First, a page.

Q153 Mr. David Clelland: In your submission, Mr Graveson, you talked about the "flexibility" that might be provided in changes to the pension arrangements in the future. What are your concerns about that?
Mr Graveson: One concern is where do you start and where do you finish off? It can be for new employees originally and we can get some drift that can start to creep into this. I was certainly reassured by some of the comments that were made earlier by those from the GLA making representation; however, it does have some concern and the devil is always in the detail. Here we are dealing with a Bill, to become an Act, but it is when we actually get down to the secondary legislation if that is it or indeed the pension fund itself, and who is actually going to negotiate this on behalf of the employees.
Q196 Mr. David Clelland: If you are so keen on safety, as I am sure you are, Minister, why are you not making the Port Marine Safety Code mandatory rather than voluntary?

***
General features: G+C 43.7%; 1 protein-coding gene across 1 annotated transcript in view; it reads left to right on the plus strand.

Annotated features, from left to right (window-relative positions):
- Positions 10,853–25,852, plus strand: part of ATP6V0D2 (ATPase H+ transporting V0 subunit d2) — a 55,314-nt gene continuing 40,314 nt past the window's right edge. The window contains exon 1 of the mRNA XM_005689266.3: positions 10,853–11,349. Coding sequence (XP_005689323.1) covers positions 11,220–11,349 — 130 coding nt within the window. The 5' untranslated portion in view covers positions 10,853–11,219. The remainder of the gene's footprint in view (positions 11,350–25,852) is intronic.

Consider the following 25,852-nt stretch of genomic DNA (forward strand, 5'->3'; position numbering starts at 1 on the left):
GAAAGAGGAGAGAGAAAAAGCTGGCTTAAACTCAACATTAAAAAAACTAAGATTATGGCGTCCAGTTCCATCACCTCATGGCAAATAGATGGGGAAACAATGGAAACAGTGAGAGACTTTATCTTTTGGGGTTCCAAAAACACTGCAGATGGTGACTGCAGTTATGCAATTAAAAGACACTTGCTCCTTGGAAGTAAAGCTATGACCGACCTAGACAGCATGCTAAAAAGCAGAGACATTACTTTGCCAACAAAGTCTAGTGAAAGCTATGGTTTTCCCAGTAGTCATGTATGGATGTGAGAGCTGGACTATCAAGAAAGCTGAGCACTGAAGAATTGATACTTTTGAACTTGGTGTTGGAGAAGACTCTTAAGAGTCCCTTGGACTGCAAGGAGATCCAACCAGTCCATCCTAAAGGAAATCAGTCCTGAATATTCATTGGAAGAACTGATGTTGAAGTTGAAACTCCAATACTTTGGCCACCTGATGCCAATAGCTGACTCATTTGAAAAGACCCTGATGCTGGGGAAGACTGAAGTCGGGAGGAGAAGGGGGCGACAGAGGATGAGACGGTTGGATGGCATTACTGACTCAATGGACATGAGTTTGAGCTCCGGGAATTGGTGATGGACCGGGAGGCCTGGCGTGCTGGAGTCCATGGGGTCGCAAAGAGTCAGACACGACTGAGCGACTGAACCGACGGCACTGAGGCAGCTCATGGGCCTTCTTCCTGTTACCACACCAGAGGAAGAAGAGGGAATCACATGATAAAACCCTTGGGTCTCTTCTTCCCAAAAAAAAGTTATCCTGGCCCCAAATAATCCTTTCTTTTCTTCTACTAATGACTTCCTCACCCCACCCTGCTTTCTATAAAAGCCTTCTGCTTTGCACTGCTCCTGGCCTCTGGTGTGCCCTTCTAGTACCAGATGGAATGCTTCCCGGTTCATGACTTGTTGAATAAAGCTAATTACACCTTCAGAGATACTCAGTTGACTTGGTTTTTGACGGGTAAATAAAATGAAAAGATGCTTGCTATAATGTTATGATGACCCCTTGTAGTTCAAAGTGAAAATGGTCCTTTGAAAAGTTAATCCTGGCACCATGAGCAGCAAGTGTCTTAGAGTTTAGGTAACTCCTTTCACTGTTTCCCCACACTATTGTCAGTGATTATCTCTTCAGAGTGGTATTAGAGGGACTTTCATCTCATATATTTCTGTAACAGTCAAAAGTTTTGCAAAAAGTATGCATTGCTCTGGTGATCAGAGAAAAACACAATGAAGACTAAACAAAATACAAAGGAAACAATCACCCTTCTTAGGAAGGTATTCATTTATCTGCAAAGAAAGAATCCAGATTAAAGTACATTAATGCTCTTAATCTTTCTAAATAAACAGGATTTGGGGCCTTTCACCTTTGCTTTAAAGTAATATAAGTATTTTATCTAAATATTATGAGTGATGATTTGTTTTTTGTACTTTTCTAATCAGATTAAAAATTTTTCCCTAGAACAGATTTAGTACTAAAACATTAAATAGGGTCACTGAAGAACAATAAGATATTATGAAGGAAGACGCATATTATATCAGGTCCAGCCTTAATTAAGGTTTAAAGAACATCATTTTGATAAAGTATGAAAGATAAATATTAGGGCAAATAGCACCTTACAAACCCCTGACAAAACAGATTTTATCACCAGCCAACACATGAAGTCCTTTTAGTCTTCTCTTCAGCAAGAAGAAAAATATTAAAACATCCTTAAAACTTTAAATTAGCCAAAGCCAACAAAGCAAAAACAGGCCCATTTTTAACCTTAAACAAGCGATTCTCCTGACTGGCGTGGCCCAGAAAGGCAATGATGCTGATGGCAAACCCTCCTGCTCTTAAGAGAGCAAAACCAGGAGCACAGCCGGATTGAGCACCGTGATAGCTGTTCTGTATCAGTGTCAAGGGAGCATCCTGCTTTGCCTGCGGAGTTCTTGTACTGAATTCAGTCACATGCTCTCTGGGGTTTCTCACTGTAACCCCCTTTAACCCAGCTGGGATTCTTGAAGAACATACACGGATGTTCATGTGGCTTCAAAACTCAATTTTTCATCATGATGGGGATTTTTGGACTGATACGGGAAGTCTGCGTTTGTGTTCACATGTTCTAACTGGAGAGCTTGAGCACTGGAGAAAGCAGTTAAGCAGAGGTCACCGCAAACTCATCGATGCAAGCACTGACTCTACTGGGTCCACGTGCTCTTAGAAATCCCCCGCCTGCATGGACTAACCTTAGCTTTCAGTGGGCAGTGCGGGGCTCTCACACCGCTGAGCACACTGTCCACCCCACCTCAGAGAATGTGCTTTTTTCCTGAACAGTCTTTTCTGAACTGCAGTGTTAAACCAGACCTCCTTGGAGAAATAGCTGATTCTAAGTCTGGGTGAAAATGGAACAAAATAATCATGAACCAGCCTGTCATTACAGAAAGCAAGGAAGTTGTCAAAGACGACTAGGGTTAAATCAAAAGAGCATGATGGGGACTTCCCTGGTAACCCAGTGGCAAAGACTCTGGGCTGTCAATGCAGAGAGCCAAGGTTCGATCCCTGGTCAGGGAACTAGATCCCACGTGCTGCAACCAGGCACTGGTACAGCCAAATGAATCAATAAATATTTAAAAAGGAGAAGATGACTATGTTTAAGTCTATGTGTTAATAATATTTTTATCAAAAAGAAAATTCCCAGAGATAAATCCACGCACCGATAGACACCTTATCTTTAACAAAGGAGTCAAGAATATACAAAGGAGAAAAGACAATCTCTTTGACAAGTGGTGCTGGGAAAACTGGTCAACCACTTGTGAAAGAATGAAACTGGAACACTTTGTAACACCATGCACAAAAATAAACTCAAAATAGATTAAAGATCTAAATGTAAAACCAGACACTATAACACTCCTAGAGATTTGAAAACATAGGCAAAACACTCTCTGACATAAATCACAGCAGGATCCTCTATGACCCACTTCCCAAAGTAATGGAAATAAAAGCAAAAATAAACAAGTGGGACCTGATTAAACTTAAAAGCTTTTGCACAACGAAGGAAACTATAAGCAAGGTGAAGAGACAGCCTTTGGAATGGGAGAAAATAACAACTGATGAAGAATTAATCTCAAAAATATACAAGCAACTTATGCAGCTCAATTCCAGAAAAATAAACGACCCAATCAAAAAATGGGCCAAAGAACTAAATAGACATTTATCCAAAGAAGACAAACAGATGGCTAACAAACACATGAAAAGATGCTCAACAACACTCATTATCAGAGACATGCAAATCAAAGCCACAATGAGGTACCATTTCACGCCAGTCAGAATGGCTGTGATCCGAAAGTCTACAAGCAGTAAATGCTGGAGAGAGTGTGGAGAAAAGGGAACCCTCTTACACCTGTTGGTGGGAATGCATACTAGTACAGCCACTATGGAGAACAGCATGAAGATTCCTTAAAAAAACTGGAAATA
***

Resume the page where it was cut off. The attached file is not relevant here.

Jim Fitzpatrick: We think that the introduction has been successful in terms of the safety arrangements being updated previously. We are trying to make sure there is a national standard. We believe that, because of the different arrangements port by port, by making it voluntary, each harbour authority will want to make sure that they have the safest possible environment in terms of local control and knowing what the dangers are and knowing that those dangers shift in terms of tides, sands and the way the ports operate, the size and type of vessel which come in and change. Putting it as a voluntary code and putting it in the hands of the harbour authorities seems to make more sense, but clearly outlining the guidance which the department will provide will ensure that the standards are, as much as possible, heightened right across the country. Certainly the experience from my understanding of the introduction of the codes in recent years has been a positive one.